At the High Altitude Challenge on April 25, Mason Finley of Buena Vista (Colo.) High School threw the discus 236 feet, 6 inches, breaking the national high school record.
What made this throw even more astounding is that he had a sore shoulder, said Finley's mother, Lisa.
"It was the third time he had thrown at a meet that week," she said. "He told me, 'I'm not going to do well.' Unfortunately, I wasn't there, but as a mother, it does get your heart."
He explained the few seconds leading to this historic moment.
"I got in the ring, felt relaxed, spun and came off the back a little faster than usual; my body position and technique all went well," Finley said. "There was a huge snap off my wrist, and I knew it was a good throw. After they measured, I was speechless. It was incredible."
Finley, a gentle giant at 6 feet 8 and 325 pounds, surpassed the previous record of 234-3 set by Niklas Arrhenius of Mountain View High School (Orem, Utah) in 2001.
To follow up that feat, Finley set a new meet record in the shot put Friday at the Colorado Class 3A state track and field championships. The day before, he broke the state 3A record in the discus.
By throwing the shot 67 feet, 10 1/4 inches, Finley broke his own meet record mark of 64 feet, 9 1/4 inches. He also set a new Colorado prep record in the event, bettering the previous record of 66 feet, 3 1/4 inches set by Jim Banich of Arvada in 2008.
Finley's size alone is enough to register awe from onlookers; with a disc in his hand, people literally stop, bewildered by his sheer grace in the ring and the distances to which implements fly.
"I throw the disc on the same field as the soccer field," Finley said. "When I'm throwing, soccer practice stops. I'm afraid I'll hit someone."
For a son to follow in his father's footsteps is hardly news. When one's father is 6-7 and a former collegiate thrower, the challenge is much more difficult.
In sixth grade, Finley took his proverbial first step into the ring. He threw a Frisbee weighted with sand.
"My dad [Jared] was a thrower in high school and earned a scholarship to the University of Wyoming," Finley said. "He's sort of obsessed with shot and disc; it's all he thinks about. We watch film of elite throwers. He's really helped me with my form. Some fathers and sons go hunting or play basketball – we throw."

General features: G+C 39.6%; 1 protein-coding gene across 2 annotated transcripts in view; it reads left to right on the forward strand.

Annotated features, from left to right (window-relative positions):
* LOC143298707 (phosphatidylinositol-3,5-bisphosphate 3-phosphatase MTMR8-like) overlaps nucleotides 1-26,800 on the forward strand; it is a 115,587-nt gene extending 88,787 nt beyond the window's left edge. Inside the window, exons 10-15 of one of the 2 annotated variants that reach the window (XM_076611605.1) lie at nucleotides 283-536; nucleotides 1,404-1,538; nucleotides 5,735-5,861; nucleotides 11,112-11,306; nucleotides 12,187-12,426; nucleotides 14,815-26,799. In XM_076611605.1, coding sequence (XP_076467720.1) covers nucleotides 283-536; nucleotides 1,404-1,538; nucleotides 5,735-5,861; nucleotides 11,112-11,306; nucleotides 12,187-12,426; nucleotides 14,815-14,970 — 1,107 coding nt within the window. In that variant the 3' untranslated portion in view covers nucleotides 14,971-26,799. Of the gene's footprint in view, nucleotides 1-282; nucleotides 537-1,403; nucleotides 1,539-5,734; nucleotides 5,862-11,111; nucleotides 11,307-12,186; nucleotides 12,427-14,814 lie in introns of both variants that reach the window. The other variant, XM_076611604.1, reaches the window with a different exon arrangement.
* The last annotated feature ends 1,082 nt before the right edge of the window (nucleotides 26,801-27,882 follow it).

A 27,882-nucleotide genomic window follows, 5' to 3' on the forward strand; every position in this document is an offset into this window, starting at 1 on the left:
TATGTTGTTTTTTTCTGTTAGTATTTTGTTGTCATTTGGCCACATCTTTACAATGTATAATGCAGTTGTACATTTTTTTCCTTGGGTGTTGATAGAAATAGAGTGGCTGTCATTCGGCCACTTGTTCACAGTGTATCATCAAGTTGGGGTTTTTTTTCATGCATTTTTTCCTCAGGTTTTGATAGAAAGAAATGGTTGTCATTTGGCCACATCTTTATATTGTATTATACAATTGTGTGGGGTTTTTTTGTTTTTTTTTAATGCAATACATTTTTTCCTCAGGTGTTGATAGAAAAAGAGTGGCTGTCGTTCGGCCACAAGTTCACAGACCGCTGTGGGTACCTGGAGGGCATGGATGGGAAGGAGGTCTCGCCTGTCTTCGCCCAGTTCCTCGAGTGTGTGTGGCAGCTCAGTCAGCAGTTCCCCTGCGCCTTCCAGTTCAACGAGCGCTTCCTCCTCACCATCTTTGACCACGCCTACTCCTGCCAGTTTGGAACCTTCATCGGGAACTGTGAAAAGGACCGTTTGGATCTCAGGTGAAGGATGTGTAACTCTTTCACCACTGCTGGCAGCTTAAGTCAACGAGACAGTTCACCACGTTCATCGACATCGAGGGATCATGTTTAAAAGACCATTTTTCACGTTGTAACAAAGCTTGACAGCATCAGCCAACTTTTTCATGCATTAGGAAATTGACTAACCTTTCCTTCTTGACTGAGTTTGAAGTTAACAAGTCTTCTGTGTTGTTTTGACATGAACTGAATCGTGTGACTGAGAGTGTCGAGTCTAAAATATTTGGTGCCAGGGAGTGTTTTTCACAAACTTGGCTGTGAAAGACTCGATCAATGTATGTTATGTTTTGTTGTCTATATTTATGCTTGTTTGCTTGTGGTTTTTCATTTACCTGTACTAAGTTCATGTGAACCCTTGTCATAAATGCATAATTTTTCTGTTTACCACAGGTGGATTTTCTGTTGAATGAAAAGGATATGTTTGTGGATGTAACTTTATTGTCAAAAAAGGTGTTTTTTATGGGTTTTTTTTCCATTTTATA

"We" also includes his 12-year-old twin sisters, who already throw the discus 80 feet.
Finley is widely considered one of the top two or three track and field recruits in the Class of 2009. He'll join fellow '09 recruit and national-caliber thrower Matt Kosecki (Humble, Texas) at UCLA and provide coach Art Venegas a powerful 1-2 punch.
The decision to attend UCLA was not an easy one for Finley.
"We visited Texas A&M, KU, Arizona State and Mizzou," his mom said. "He just felt comfortable with Coach Venegas."
The transition from high school to college is a significant rite of passage; there's a great deal to learn to ensure success in the next stage of life. With a GPA near 4.0, Finley's academic prowess is as substantial as his mammoth throws. And while the discus snares all the headlines, his shot put exceeds 71 feet.
The shot, however, hasn't always proved kind to Finley. His experience at the 2008 Nike Outdoor Nationals proved the antithesis to his triumph in the discus just a few weeks ago.
"I choked in the shot and didn't make the finals. I scratched with a toss of 64 feet," he said. "I really let my dad down."
Yet, with all the pressure of chasing the national record in the disc behind him, new goals have been realized: "240 in the disc and 74 in the shot."
And while a pair of Colorado state titles would be the perfect ending to a fabulous high school career, the summer schedule should prove quite ambitious: the Great Southwest Track & Field Meet in Albuquerque, N.M. (June 5-7), the Golden West Invitational in Folsom, Calif. (June 13), the Nike Outdoor Nationals in Greensboro, N.C. (June 18-21) and hopefully a trip to Trinidad-Tobago for the Pan Am Games.
And when there's a chance to rest?
"I play guitar – old school rock, so I'll mess around the house and annoy the family," Finley said.
Perhaps rock 'n' roll isn't ready for a 6-8 guitarist jamming to Metallica or Egypt Central – "my two favorite bands" – but the track and field community can count its blessing that during the second week of this past football season Finley injured his wrist.
"My dad pulled me out immediately so I'd have plenty of time to work on throwing without further injury," Finley said. "I'm going to stick with throwing in college. I'm done with football. I want to stay in the throwing world as long as possible, maybe be a university coach after my professional career – and the Olympics."
It's only fitting that his dreams are as far reaching as his throws.